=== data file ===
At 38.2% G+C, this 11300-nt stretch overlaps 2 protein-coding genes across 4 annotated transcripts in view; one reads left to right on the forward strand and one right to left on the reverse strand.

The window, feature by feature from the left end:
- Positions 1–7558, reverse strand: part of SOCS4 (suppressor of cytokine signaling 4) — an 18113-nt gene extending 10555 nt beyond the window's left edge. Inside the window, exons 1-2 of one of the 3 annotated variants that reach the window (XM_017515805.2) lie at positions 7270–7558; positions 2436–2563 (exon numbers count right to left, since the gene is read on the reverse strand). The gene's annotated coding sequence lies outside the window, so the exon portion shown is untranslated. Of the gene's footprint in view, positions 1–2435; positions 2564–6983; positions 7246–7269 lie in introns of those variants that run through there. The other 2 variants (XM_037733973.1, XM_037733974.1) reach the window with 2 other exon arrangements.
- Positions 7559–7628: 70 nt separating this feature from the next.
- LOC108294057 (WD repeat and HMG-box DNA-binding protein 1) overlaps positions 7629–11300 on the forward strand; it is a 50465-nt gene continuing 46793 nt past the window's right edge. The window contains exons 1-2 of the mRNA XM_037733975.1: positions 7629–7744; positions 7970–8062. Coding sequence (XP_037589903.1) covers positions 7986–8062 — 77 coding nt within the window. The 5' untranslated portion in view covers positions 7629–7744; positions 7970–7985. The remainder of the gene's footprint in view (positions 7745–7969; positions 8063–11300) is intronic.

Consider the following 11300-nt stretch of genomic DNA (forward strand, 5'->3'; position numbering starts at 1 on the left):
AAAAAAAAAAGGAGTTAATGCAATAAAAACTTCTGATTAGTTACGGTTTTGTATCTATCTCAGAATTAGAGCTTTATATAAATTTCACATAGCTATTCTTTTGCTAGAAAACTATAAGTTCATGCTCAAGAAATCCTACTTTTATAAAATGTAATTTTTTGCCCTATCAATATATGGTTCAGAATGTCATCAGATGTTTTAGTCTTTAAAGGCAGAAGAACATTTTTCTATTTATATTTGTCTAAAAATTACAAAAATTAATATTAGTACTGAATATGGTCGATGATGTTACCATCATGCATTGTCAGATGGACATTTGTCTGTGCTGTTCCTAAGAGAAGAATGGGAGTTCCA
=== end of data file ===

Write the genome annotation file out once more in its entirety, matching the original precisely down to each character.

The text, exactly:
At 38.2% G+C, this 11300-nt stretch overlaps 2 protein-coding genes across 4 annotated transcripts in view; one reads left to right on the forward strand and one right to left on the reverse strand.

The window, feature by feature from the left end:
- Positions 1–7558, reverse strand: part of SOCS4 (suppressor of cytokine signaling 4) — an 18113-nt gene extending 10555 nt beyond the window's left edge. Inside the window, exons 1-2 of one of the 3 annotated variants that reach the window (XM_017515805.2) lie at positions 7270–7558; positions 2436–2563 (exon numbers count right to left, since the gene is read on the reverse strand). The gene's annotated coding sequence lies outside the window, so the exon portion shown is untranslated. Of the gene's footprint in view, positions 1–2435; positions 2564–6983; positions 7246–7269 lie in introns of those variants that run through there. The other 2 variants (XM_037733973.1, XM_037733974.1) reach the window with 2 other exon arrangements.
- Positions 7559–7628: 70 nt separating this feature from the next.
- LOC108294057 (WD repeat and HMG-box DNA-binding protein 1) overlaps positions 7629–11300 on the forward strand; it is a 50465-nt gene continuing 46793 nt past the window's right edge. The window contains exons 1-2 of the mRNA XM_037733975.1: positions 7629–7744; positions 7970–8062. Coding sequence (XP_037589903.1) covers positions 7986–8062 — 77 coding nt within the window. The 5' untranslated portion in view covers positions 7629–7744; positions 7970–7985. The remainder of the gene's footprint in view (positions 7745–7969; positions 8063–11300) is intronic.

Consider the following 11300-nt stretch of genomic DNA (forward strand, 5'->3'; position numbering starts at 1 on the left):
AAAAAAAAAAGGAGTTAATGCAATAAAAACTTCTGATTAGTTACGGTTTTGTATCTATCTCAGAATTAGAGCTTTATATAAATTTCACATAGCTATTCTTTTGCTAGAAAACTATAAGTTCATGCTCAAGAAATCCTACTTTTATAAAATGTAATTTTTTGCCCTATCAATATATGGTTCAGAATGTCATCAGATGTTTTAGTCTTTAAAGGCAGAAGAACATTTTTCTATTTATATTTGTCTAAAAATTACAAAAATTAATATTAGTACTGAATATGGTCGATGATGTTACCATCATGCATTGTCAGATGGACATTTGTCTGTGCTGTTCCTAAGAGAAGAATGGGAGTTCCA